makes everything else possible. Thankfully, I now have a place to live. I can get a bicycle, I can store it there. I all ready have an extra pair of shoes, well, when I was camping, I
didn’t have any extra shoes. Where you going to keep them? But all of those little
things can start to collect. So, now I want to stick with that plan, because it seems a little overwhelming. – Just the food stamps? – It makes it easy, for
now, I’m just concentrating on making appointments with case managers, maintaining my appointments
with my doctor. – Good to see you man. – Yeah, thank you, how you been? – Not bad, how have you been? – If you can get them to
a place where they get all that support, and get it
on a more regular basis, it’s going to cost everyone a lot less. – [Doctor] Now take a
couple of big, deep breaths. – It’s like an ounce of prevention. – Your lungs sounded
pretty good, actually. – It’s really complex, and
these kinds of projects really don’t work if any one organization, or any one sector, tries to do it alone. And the beauty of this
project was that the housing came with wraparound
supports, and that’s really where, I think, we’re seeing the impact. Our work is not done,
we will continue to need cross sector collaboration,
and cross sector investment, so that we can achieve
a goal of really having homelessness be very
short, very temporary, and that people actually have safe, stable places to live in our community. – More than anything else, it’s kind of been a spiritual adventure. Most of the homeless
people, one way or another, are just trying to resolve
the riddle of their life. Everyday you wake up with nothing, that’s not an easy thing
for a person with no shoes, to just do a 180, and pull
himself up by his boot straps. – A lot of people have given up. We just stay out in the tents communities, because they’ve tried in the past and not gotten any success. They know now that there are opportunities for people to be housed, they’ve seen it, they’ve seen some of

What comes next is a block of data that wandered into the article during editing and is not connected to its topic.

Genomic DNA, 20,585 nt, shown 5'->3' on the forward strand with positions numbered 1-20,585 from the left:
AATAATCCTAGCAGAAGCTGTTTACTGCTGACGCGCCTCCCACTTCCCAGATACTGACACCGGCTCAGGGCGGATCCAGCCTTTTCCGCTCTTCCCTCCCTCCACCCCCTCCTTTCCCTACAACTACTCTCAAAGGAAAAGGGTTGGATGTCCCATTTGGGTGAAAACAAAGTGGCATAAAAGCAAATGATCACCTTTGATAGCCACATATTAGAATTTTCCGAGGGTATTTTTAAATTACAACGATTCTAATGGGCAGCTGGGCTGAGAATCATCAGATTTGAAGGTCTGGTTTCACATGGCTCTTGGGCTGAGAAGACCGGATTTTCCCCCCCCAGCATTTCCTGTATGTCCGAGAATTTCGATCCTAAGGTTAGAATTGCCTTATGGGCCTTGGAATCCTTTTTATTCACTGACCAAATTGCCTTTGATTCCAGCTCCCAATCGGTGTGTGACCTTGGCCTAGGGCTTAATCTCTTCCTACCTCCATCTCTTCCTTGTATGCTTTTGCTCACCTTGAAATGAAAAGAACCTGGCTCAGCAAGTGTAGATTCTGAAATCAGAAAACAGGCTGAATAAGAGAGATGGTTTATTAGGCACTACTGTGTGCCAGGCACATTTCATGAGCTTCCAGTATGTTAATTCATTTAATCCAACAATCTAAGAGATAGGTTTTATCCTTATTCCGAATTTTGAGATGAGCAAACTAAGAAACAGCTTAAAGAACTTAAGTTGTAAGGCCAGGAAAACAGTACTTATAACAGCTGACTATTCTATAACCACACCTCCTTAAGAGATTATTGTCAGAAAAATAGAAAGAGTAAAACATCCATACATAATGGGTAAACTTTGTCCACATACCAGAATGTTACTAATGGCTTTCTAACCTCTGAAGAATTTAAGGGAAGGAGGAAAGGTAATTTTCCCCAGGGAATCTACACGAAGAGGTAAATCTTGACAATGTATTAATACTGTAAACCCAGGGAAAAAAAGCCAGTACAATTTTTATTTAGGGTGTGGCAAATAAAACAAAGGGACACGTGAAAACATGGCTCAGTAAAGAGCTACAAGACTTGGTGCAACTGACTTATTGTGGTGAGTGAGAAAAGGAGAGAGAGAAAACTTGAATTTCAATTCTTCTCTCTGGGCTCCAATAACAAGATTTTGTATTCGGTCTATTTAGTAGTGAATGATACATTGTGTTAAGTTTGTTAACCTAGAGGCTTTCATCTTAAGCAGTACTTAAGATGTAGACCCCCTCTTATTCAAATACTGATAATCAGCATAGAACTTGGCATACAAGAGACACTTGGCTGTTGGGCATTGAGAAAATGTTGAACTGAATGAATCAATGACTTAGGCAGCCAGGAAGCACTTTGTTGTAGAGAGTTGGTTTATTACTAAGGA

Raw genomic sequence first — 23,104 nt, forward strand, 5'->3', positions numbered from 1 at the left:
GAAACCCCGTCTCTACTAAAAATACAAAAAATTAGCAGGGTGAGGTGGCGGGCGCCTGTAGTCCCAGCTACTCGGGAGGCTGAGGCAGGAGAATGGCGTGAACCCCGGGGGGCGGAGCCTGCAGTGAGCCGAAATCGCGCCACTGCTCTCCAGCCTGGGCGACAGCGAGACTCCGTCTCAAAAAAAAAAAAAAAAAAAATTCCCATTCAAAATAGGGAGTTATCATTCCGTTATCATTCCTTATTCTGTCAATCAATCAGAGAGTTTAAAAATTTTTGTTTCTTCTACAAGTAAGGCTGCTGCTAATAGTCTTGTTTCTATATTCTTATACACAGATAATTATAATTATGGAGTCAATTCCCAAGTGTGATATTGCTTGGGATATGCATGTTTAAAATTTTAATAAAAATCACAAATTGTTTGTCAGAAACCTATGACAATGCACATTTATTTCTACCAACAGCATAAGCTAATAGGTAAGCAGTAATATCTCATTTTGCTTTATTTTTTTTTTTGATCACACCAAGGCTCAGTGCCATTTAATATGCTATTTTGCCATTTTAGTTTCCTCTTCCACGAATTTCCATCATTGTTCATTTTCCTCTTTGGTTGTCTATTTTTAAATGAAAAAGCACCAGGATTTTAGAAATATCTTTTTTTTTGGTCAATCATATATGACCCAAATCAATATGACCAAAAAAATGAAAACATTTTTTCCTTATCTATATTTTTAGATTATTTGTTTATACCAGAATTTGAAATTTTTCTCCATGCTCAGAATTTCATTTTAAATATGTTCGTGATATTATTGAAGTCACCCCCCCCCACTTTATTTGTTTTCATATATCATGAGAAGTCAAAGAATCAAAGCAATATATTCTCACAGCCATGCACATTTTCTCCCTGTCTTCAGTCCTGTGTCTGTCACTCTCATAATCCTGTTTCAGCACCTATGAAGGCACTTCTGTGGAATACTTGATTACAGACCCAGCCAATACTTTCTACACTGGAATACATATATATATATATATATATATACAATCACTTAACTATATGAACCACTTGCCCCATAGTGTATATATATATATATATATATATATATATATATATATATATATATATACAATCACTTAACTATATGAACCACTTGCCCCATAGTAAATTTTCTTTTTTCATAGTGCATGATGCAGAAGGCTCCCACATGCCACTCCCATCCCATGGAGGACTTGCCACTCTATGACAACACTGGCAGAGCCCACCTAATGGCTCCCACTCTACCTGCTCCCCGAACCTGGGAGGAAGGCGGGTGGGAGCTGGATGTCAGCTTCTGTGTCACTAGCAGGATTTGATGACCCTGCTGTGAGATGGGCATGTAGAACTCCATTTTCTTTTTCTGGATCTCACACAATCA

their friends get housing. – We have seen remarkable success, and it’s really a testament,
I think, to the relationships, and the trust, and the
collaboration across all of the partners in this project, that has really made it a success, and really a joy to be part of. – It’s a game changer, because
having a place to live, I’m starting to feel more secure that this is going to work out for me long term, and I’ll end up with some part time work. There’s a couple of things
that I’d like to do. There’s a lot of options,
once I settle in, and get used to taking
care of myself in this way. (light inspiring music)

2 Replies to “Housing Is Health Care”

  1. I live by myself in one bed room apartment if there is one lady trustable and is homeless; I don't mind to share my room with her; I just need inform my landlord.

  2. How ironic that the ONE PLACE that's help gentrify BURLINGTON proper puts up this video, smacks of facist propaganda!!!!!! Teaching school my azz, u can't take care of ur staff. Nor can u offer diligent healthcare! Lived here my entire life, ANY native Vermonter who has been paying attention will tell you……GO TO DARTMOUTH! FLETCHER ALLEN IS TRASH! RUN BY TRASH WITH CORPORATE MINDSETS